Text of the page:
May SNOWFALL hits Chelyabinsk in Russia, thousands left without power
Chelyabinsk, the Russian city that made headlines with its meteorite, triple sun and blue snow, has been hit by a new natural phenomenon. The city in the Southern Urals marked May 9 with a sudden snowfall so thick it left 39,000 people without power.
The wintry weather, which started on May 9, hasn’t discouraged social media users who were preparing to mark 70 years since victory over Nazi Germany in WWII. They marked the words “May 9” in the snow, and drew pictures of St. George’s ribbons on their snowy cars.
A photo posted by Anyuta Osintseva (@anutosi) on May 10, 2015 at 1:43am PDT
“I love winter in the beginning of May,” gzbender user wrote on Instagram. The city residents even revived their favorite New Year tradition – building a “stern Chelyabinsk snowman.”
— JuliaBaggNBC6 (@JuliaBaggNBC6) May 10, 2015
The snow also damaged power lines in the city and left about 39,000 people without electricity, regional energy officials said.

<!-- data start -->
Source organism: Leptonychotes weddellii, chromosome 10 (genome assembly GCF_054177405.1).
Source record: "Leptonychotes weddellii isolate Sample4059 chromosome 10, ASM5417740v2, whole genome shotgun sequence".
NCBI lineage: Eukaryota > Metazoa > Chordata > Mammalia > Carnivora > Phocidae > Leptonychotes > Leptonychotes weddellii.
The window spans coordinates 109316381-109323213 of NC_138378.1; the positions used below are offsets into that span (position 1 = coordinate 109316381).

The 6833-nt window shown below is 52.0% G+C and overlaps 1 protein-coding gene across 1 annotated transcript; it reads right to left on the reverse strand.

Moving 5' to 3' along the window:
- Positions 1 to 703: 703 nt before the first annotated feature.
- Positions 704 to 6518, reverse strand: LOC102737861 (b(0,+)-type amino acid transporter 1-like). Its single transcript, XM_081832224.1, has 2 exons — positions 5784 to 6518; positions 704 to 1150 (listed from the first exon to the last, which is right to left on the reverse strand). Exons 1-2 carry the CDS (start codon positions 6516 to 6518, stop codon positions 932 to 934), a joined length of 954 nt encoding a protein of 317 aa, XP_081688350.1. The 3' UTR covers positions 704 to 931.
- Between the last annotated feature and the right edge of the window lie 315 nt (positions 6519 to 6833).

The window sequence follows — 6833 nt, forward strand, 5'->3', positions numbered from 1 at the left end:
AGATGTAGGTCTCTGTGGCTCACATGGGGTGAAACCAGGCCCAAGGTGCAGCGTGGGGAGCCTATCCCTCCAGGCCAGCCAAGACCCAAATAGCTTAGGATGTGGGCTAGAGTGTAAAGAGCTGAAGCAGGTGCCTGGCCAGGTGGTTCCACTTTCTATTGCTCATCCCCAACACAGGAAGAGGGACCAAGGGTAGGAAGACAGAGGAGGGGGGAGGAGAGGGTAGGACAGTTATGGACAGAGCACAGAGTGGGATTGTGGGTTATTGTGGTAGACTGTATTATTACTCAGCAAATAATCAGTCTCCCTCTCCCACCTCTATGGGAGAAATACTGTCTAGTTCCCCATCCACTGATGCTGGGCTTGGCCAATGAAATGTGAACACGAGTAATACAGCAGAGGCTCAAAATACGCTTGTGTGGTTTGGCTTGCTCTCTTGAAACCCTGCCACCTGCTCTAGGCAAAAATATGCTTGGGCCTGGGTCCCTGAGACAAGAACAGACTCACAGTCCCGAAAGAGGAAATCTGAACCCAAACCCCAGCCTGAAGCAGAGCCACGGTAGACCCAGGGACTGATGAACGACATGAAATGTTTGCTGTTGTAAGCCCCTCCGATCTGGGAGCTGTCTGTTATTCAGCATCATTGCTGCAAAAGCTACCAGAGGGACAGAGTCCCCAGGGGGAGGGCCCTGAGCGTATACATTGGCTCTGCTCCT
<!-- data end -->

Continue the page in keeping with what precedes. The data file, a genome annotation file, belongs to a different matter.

Челябинск не удивляет pic.twitter.com/AatgRVK6BH
— F E L 4 I 2 X 0 (@Vcegotovo) May 10, 2015
Chelyabinsk is no stranger to strange natural occurrences.
On February 15, 2013, Chelyabinsk made global headlines after a blazing meteor flashed across the sky. Its impact in the atmosphere had the power of over 20 Hiroshima explosions.
A photo posted by Anna (@annboldova) on May 10, 2015 at 1:46am PDT
Luckily, the explosion occurred about 30 to 40km over the city and the meteor didn’t make an unwelcome crash landing in the middle of the city. There were no serious casualties, but about 1,600 people received minor injuries, mostly from fragments of shattered glass.
A photo posted by @brutal.night on May 10, 2015 at 1:29am PDT
The biggest fragment of the meteorite weighed in at around 570 kilograms and was found in Lake Chebarkul, 90 km from Chelyabinsk.
This February city residents were awed by a new phenomenon, a triple sun, a rare optical illusion produced by ice crystals in the winter air.
A photo posted by Данил (@gzbender) on May 10, 2015 at 1:17am PDT
Also in February, another strange event was the appearance of smurf-colored snowflakes covering the city’s streets. It turned out to be that a local factory making dye for Easter eggs had a spill.
A photo posted by @ninoplanetyanin on May 10, 2015 at 12:58am PDT
A photo posted by Михаил Пушкарев (@angel111lv) on May 10, 2015 at 12:58am PDT